Debating the legitimacy of Laws, Codes, and Ordinances in History of Design Technology 424
Andy Loewy, Assistant Professor of Industrial Design | University of Louisiana at Lafayette
Looking back at the 1960s, it is easy to remember how idealistic our generation was, how committed we were to solving the world’s social and environmental problems. We were a generation that wanted to make all the perceived necessary changes almost all at once. What happened to the 1960s and our enthusiasm for change? Obviously, to some degree, the fight for a sustainable world has continued, but what was special about that time that let us believe that our generation could mend what generations before weren’t able to comprehend much less repair? There is no doubt that the Vietnam War brought an immediacy and critical mass to the societal problems.
Our generation created a movement of discontent that became so large and powerful that it affected public policy. It was this empowered movement that effectively ended the Vietnam War, and it was the same movement that lost its momentum and along with our thoughts and dreams dissipated or became absorbed. Many of the same issues exist today that were so relevant 40 years ago. If anything, the issues have become more devastating, complex, plentiful, and immediate in recent years. Rachel Carson’s book Silent Spring, possibly the first comprehensive outcry about the hazards of pesticides helped to set the stage for the environmental movement and was widely read and revered by high school and college students. It was a book that shouted for change and those that read it more often than not took up the crusade. Today, it would be difficult to have a book such as Silent Spring be required reading for a course that covers sustainability issues. Today, it just wouldn’t hold the student’s interest. Most Americans, for reasons that are hard to identify, no longer have the same sense of immediacy with regard to problems larger than themselves. The difference is not that we have solved our problems but, rather, that maybe we have grown accustomed to them. There is no question that we have made some progress towards change, but with every step forward, we discover a proliferation of problems that await us. The apathy or lack of concern for what can only be described as the health of our future environment is what should concern us the most. Is it a loss of innocence or is it the need to accept things the way they are that has created this apathy?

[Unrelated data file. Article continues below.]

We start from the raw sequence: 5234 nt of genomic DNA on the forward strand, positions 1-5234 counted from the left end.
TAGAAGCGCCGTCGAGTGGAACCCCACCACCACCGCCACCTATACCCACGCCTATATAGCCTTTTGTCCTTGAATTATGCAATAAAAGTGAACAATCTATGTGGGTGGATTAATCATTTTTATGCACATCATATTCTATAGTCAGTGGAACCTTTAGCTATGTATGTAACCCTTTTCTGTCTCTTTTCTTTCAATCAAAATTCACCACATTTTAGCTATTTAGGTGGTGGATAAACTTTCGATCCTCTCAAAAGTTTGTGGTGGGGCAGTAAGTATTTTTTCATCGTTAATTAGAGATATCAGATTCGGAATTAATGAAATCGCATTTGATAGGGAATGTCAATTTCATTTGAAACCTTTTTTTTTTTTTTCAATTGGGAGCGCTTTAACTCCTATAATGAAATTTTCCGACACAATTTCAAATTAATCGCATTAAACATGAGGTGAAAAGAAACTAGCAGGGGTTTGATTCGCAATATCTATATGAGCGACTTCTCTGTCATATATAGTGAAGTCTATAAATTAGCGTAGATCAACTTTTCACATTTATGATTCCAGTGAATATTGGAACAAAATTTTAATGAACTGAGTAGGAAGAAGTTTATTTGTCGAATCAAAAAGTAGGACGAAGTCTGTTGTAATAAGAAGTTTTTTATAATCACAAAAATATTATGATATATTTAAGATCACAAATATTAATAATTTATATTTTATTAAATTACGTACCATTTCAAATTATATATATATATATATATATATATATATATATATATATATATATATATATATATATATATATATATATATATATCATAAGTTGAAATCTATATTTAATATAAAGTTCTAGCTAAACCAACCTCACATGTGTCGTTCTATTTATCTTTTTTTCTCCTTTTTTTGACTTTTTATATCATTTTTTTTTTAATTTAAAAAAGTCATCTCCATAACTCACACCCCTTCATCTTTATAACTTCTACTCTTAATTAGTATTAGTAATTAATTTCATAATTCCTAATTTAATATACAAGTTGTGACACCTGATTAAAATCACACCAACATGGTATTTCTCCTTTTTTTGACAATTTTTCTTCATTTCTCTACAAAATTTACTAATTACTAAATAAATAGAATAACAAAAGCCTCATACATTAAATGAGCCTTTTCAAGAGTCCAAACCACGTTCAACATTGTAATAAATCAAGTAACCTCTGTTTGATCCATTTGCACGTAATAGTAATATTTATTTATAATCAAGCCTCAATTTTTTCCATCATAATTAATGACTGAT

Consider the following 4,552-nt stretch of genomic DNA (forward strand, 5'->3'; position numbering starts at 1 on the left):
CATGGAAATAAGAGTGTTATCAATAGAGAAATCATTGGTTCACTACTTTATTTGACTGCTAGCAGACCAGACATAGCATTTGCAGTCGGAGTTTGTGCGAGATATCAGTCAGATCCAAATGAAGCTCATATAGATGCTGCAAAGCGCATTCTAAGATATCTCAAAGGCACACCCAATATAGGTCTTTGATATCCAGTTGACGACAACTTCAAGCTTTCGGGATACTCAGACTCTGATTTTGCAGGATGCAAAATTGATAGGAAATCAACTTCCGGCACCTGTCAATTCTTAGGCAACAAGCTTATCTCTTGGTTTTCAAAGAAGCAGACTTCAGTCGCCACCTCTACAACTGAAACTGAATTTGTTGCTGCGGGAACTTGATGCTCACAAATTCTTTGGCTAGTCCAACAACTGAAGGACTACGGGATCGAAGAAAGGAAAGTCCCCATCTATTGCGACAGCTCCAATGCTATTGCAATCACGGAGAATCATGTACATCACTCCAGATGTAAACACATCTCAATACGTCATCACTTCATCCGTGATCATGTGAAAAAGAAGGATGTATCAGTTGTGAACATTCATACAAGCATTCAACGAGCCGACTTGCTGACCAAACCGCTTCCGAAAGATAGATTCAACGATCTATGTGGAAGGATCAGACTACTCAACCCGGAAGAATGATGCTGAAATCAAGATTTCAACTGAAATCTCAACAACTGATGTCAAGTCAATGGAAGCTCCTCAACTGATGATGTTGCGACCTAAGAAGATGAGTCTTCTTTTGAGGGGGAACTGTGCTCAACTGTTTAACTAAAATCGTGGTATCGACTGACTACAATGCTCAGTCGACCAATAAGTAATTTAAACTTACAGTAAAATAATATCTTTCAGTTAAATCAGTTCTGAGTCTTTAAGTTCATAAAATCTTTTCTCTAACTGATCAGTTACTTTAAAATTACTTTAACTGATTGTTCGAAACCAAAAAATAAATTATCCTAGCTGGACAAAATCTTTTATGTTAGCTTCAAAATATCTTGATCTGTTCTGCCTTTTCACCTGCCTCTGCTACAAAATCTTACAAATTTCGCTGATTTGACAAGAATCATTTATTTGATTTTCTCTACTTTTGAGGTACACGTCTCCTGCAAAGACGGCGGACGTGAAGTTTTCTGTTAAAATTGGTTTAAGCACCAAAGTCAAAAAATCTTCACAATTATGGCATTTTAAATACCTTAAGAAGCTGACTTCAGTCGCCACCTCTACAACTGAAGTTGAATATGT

This paper is concerned with educators and how they deal with student apathy towards our environmental problems. What role do we play so as to have the largest possible positive influence on our students? What strategy do we use to allow students’ the opportunity to see and understand the environmental dilemmas that we face as a society without imposing a polarizing
political viewpoint or falling into what many consider dogmatic rhetoric? Gone are the days of picket signs and sit-ins. We can no longer expect an enthusiastic audience by merely pointing to where we believe the problems exist.
The author offers a class assignment and exercise within the course unit—Social Responsibility as Designers and Building a Sustainable World. The dialogue and exchanges that were precipitated from the exercise worked well partly because the class recognized the dichotomy between the American-dream/frontier mentality and the current necessity for more legal restrictions protecting our environment. The class became aware that it was not the either-or situation (the that we so commonly hear these issues addressed) but, rather, that the best solutions come in the shades of gray. The class conversations were so inspiring that it was felt that the framework for this exercise was worth writing about. An important observation that should be mentioned is that the institution where the author is teaching is located in a fairly conservative part of the country. There exists a fair amount of cynicism amongst the student body towards the values of the political left. The hope is that teachers in similar situations, with similar convictions and apprehensions can make use of my framework to help create a learning environment that engages the student regardless of his or her political background. Ultimately, as teachers, we want to educate all our students not just those who happen to share our own political beliefs. It is to this end that this paper has been written.